My exercise of choice is power-walking in the park. Because summer in Phoenix is too hot to spend time outdoors, I haven’t walked for a long while. But I finally got out there today and noticed that life is different now that the “T” word said the “P” word.
I actually felt safe out there, for the first time since I became aware of the “male gaze”, as a young girl.
Just last spring, when I would pound the park pavement in my workout gear, I knew I was being checked out and rated on my attractiveness, or lack thereof (I’m in my fifties, a.k.a. “Too Old for Trump”). To be physically judged happens to all females, at all ages and levels of attractiveness, all the time. It’s a wearying fact of life. And, it makes one feel unsafe, always having to watch out for critical gawkers or strangers lurking in the park’s bushes.
Of course, not all men do this, but a lot of them do. To be generous, though, let’s give even those men the benefit of the doubt. Perhaps, up until the recent uproar over Donald Trump’s and Billy Bush’s unsurprising remarks about Arianne Zucker and Nancy O’Dell, they didn’t grok how it made us feel, because that’s how they have been taught that men behave. (Have you ever watched Mad Men? Or pretty much any TV show/movie/music video ever made?)
Women have been taught the same thing. That’s just how men are so — to keep the peace — we’re supposed to tolerate it, even though it makes us feel marginalized and violated. Up until now, not enough of us spoke up to educate them that this is not a friendly or productive way to interact with your fellow humans. Those who would speak up were brushed off and belittled as overly-sensitive, man-hating, shrieking feminists.
For those men, here is an excellent article that describes — in a non-accusatory way, that they can read without feeling defensive — what it’s like to live in a female body. And, guys, we’re not being overly dramatic or sensitive. It really is like this. All. The. Time. Even if we’re not young and pretty (in fact sometimes that’s worse because you’re not just being judged, you’re also being rejected). It’s just a part of being in a female human suit.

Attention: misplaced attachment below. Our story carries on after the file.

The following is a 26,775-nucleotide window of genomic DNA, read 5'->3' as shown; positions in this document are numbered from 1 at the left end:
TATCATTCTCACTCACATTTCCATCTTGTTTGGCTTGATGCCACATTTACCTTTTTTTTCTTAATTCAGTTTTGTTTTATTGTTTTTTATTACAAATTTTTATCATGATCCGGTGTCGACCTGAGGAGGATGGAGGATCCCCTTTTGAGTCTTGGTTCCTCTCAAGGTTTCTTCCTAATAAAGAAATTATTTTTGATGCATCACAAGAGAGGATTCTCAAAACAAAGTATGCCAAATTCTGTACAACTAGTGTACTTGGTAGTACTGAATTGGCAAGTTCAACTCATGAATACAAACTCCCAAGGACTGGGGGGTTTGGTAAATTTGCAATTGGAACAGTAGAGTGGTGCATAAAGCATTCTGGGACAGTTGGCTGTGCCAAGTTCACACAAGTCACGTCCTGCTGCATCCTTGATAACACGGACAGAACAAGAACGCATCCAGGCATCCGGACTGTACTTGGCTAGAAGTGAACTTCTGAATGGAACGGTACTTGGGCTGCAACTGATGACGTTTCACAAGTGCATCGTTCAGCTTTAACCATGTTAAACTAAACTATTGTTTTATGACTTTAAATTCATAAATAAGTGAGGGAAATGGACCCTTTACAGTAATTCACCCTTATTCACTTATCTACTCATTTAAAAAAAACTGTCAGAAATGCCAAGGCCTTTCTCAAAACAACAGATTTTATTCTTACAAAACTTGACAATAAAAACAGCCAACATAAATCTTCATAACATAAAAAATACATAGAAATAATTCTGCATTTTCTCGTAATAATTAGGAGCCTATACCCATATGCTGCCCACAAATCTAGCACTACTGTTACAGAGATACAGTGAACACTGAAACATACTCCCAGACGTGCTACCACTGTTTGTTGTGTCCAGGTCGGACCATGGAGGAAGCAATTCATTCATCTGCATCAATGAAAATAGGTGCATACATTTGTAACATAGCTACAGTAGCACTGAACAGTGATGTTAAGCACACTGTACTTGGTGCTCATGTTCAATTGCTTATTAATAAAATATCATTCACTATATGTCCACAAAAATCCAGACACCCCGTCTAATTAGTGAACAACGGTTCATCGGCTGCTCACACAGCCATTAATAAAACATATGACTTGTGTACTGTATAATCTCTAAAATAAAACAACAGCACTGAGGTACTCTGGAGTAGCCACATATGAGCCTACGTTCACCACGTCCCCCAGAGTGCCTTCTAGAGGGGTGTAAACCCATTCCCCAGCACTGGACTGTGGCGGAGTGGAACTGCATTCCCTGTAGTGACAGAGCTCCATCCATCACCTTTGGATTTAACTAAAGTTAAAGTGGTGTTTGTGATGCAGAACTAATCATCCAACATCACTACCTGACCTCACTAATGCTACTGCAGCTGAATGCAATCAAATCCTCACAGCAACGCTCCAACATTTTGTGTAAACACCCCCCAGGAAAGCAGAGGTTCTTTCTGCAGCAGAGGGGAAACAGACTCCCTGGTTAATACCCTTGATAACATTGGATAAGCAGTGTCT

Donald Trump has done us a favor by bringing this far-too-common behavior into the spotlight, and exemplifying the stereotypical wounded male who thinks he can mock or fondle anyone who crosses his path. And he’s unrepentant about it, so it’s doubly #NotOkay.
I was saying that, whenever I power-walked before “Pussygate”, I was vigilantly aware of my safety and vulnerability, with an eye always peeled for the closest escape route — as females are trained to do. But today, during my first walk since this brouhaha began, it felt different. With every car that drove past me, with every man who jogged by, I felt safe — for the first time in decades.
It felt like none of the men I encountered wanted to be associated with the nauseating, rapey energy that we’ve all been talking about for the past week. The creeps didn’t act up and the decent guys were extra respectful. Every one of them kept an eyes-front demeanor and it felt … odd.
It felt … safe.
This is good. This means the conversation has begun. Maybe those particular men just didn’t realize how much we hate something they see as no big deal, because not enough of us have spoken up before. I haven’t felt this good about going outside and stretching my legs for decades.
Thanks, guys — from the bottom of this girl’s heart — for listening. And thanks, ladies, for speaking up. Here’s you a dog and a hug.
Lisa Bonnice is an award-winning, best-selling author and editor/manuscript doctor (and former stand-up comedienne—is there anything she can’t do???). Her current passion-project is a series of metaphysical comedy novels. The first in the series is Be Careful What You Witch For!, a modern-day fairy tale about Lola Garnett, a bored housewife and office drone who wakes up with unexpected psychic abilities, and no instruction manual, and Twink, the reluctant, sarcastic faery assigned to assist and educate her. Its sequel, Patterns in the Chaos, is in the works.
- Best seller—Fear of Our Father—#1 True Crime
- Two Excellence Awards—MSNBC.com
- eLit Silver Award—The Menhattan Project—Humor
- Includes foreword by Neale Donald Walsch—Shape Shifting
- Featured on Investigation Discovery’s TV program Catch My Killer